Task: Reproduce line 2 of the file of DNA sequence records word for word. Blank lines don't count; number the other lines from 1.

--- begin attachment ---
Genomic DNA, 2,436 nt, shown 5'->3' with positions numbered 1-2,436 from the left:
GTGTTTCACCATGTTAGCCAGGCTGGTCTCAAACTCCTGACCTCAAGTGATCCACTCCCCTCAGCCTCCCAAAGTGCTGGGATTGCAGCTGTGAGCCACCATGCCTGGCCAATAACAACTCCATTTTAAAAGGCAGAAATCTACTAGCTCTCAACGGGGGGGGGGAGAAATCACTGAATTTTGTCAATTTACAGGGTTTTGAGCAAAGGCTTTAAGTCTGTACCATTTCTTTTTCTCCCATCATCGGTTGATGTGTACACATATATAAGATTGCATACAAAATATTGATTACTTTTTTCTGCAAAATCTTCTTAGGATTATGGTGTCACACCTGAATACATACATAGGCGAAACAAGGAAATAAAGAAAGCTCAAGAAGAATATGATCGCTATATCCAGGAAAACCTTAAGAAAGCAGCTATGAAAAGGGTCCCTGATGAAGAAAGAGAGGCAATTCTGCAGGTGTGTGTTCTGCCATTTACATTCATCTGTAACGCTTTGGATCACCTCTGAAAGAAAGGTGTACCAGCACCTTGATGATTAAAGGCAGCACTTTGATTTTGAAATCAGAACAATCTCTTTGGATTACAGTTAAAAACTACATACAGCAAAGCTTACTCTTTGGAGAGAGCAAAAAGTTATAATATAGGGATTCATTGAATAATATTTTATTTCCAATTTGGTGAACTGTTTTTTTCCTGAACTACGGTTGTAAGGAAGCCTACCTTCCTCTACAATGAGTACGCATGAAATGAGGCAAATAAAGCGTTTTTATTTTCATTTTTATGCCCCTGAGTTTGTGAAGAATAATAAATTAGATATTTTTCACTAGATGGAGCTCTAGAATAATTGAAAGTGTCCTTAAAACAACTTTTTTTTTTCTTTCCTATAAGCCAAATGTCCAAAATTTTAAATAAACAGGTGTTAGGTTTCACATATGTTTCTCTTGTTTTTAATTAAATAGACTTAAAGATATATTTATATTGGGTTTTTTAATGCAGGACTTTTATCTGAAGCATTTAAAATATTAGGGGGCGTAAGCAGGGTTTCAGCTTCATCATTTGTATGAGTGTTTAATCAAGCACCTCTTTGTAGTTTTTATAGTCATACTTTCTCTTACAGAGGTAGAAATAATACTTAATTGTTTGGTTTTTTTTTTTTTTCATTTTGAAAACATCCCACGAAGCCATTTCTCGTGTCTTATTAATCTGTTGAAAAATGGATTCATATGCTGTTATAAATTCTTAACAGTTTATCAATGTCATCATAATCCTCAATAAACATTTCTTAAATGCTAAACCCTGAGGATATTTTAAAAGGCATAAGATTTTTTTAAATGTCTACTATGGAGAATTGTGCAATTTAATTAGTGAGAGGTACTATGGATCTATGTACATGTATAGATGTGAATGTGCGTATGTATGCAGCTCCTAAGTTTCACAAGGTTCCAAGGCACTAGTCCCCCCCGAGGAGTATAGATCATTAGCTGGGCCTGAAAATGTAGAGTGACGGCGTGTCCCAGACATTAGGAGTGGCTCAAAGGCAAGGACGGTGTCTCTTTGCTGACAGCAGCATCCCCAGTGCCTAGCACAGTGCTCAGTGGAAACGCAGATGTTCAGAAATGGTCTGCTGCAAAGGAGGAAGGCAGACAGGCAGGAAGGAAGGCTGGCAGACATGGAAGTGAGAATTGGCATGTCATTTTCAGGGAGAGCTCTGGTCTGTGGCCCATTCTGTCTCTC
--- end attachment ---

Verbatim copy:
GTGTTTCACCATGTTAGCCAGGCTGGTCTCAAACTCCTGACCTCAAGTGATCCACTCCCCTCAGCCTCCCAAAGTGCTGGGATTGCAGCTGTGAGCCACCATGCCTGGCCAATAACAACTCCATTTTAAAAGGCAGAAATCTACTAGCTCTCAACGGGGGGGGGGAGAAATCACTGAATTTTGTCAATTTACAGGGTTTTGAGCAAAGGCTTTAAGTCTGTACCATTTCTTTTTCTCCCATCATCGGTTGATGTGTACACATATATAAGATTGCATACAAAATATTGATTACTTTTTTCTGCAAAATCTTCTTAGGATTATGGTGTCACACCTGAATACATACATAGGCGAAACAAGGAAATAAAGAAAGCTCAAGAAGAATATGATCGCTATATCCAGGAAAACCTTAAGAAAGCAGCTATGAAAAGGGTCCCTGATGAAGAAAGAGAGGCAATTCTGCAGGTGTGTGTTCTGCCATTTACATTCATCTGTAACGCTTTGGATCACCTCTGAAAGAAAGGTGTACCAGCACCTTGATGATTAAAGGCAGCACTTTGATTTTGAAATCAGAACAATCTCTTTGGATTACAGTTAAAAACTACATACAGCAAAGCTTACTCTTTGGAGAGAGCAAAAAGTTATAATATAGGGATTCATTGAATAATATTTTATTTCCAATTTGGTGAACTGTTTTTTTCCTGAACTACGGTTGTAAGGAAGCCTACCTTCCTCTACAATGAGTACGCATGAAATGAGGCAAATAAAGCGTTTTTATTTTCATTTTTATGCCCCTGAGTTTGTGAAGAATAATAAATTAGATATTTTTCACTAGATGGAGCTCTAGAATAATTGAAAGTGTCCTTAAAACAACTTTTTTTTTTCTTTCCTATAAGCCAAATGTCCAAAATTTTAAATAAACAGGTGTTAGGTTTCACATATGTTTCTCTTGTTTTTAATTAAATAGACTTAAAGATATATTTATATTGGGTTTTTTAATGCAGGACTTTTATCTGAAGCATTTAAAATATTAGGGGGCGTAAGCAGGGTTTCAGCTTCATCATTTGTATGAGTGTTTAATCAAGCACCTCTTTGTAGTTTTTATAGTCATACTTTCTCTTACAGAGGTAGAAATAATACTTAATTGTTTGGTTTTTTTTTTTTTTCATTTTGAAAACATCCCACGAAGCCATTTCTCGTGTCTTATTAATCTGTTGAAAAATGGATTCATATGCTGTTATAAATTCTTAACAGTTTATCAATGTCATCATAATCCTCAATAAACATTTCTTAAATGCTAAACCCTGAGGATATTTTAAAAGGCATAAGATTTTTTTAAATGTCTACTATGGAGAATTGTGCAATTTAATTAGTGAGAGGTACTATGGATCTATGTACATGTATAGATGTGAATGTGCGTATGTATGCAGCTCCTAAGTTTCACAAGGTTCCAAGGCACTAGTCCCCCCCGAGGAGTATAGATCATTAGCTGGGCCTGAAAATGTAGAGTGACGGCGTGTCCCAGACATTAGGAGTGGCTCAAAGGCAAGGACGGTGTCTCTTTGCTGACAGCAGCATCCCCAGTGCCTAGCACAGTGCTCAGTGGAAACGCAGATGTTCAGAAATGGTCTGCTGCAAAGGAGGAAGGCAGACAGGCAGGAAGGAAGGCTGGCAGACATGGAAGTGAGAATTGGCATGTCATTTTCAGGGAGAGCTCTGGTCTGTGGCCCATTCTGTCTCTC